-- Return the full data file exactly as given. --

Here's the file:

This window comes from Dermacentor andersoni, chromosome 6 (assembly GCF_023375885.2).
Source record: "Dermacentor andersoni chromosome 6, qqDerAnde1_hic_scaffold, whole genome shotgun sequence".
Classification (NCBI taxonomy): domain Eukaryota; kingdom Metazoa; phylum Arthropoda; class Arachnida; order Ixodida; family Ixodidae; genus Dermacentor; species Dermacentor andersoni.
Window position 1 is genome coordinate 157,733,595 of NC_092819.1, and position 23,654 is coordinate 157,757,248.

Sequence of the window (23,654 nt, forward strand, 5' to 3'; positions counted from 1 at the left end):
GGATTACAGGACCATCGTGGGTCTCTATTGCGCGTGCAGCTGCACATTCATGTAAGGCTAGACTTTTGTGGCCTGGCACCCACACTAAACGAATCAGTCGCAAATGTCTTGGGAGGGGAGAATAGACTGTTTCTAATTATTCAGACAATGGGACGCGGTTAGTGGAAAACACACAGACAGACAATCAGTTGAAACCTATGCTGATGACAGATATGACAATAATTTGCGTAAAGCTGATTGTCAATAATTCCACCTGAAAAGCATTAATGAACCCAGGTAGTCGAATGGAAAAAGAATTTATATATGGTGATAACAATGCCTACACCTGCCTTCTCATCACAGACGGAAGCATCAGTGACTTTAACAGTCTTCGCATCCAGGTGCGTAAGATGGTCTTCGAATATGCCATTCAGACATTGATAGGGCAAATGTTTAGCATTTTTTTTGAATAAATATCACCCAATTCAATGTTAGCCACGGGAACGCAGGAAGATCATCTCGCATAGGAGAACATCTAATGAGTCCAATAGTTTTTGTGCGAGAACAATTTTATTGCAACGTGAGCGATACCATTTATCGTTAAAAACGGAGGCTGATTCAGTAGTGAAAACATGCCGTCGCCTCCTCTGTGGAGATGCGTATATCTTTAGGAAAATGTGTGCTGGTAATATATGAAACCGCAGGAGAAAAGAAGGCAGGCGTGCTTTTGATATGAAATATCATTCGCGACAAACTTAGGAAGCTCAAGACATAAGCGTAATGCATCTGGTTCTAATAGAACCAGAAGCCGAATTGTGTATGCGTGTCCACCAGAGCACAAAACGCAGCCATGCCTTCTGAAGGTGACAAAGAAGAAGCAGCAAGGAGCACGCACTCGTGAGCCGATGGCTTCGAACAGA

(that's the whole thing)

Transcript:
This window comes from Dermacentor andersoni, chromosome 6 (assembly GCF_023375885.2).
Source record: "Dermacentor andersoni chromosome 6, qqDerAnde1_hic_scaffold, whole genome shotgun sequence".
Classification (NCBI taxonomy): domain Eukaryota; kingdom Metazoa; phylum Arthropoda; class Arachnida; order Ixodida; family Ixodidae; genus Dermacentor; species Dermacentor andersoni.
Window position 1 is genome coordinate 157,733,595 of NC_092819.1, and position 23,654 is coordinate 157,757,248.

Sequence of the window (23,654 nt, forward strand, 5' to 3'; positions counted from 1 at the left end):
GGATTACAGGACCATCGTGGGTCTCTATTGCGCGTGCAGCTGCACATTCATGTAAGGCTAGACTTTTGTGGCCTGGCACCCACACTAAACGAATCAGTCGCAAATGTCTTGGGAGGGGAGAATAGACTGTTTCTAATTATTCAGACAATGGGACGCGGTTAGTGGAAAACACACAGACAGACAATCAGTTGAAACCTATGCTGATGACAGATATGACAATAATTTGCGTAAAGCTGATTGTCAATAATTCCACCTGAAAAGCATTAATGAACCCAGGTAGTCGAATGGAAAAAGAATTTATATATGGTGATAACAATGCCTACACCTGCCTTCTCATCACAGACGGAAGCATCAGTGACTTTAACAGTCTTCGCATCCAGGTGCGTAAGATGGTCTTCGAATATGCCATTCAGACATTGATAGGGCAAATGTTTAGCATTTTTTTTGAATAAATATCACCCAATTCAATGTTAGCCACGGGAACGCAGGAAGATCATCTCGCATAGGAGAACATCTAATGAGTCCAATAGTTTTTGTGCGAGAACAATTTTATTGCAACGTGAGCGATACCATTTATCGTTAAAAACGGAGGCTGATTCAGTAGTGAAAACATGCCGTCGCCTCCTCTGTGGAGATGCGTATATCTTTAGGAAAATGTGTGCTGGTAATATATGAAACCGCAGGAGAAAAGAAGGCAGGCGTGCTTTTGATATGAAATATCATTCGCGACAAACTTAGGAAGCTCAAGACATAAGCGTAATGCATCTGGTTCTAATAGAACCAGAAGCCGAATTGTGTATGCGTGTCCACCAGAGCACAAAACGCAGCCATGCCTTCTGAAGGTGACAAAGAAGAAGCAGCAAGGAGCACGCACTCGTGAGCCGATGGCTTCGAACAGA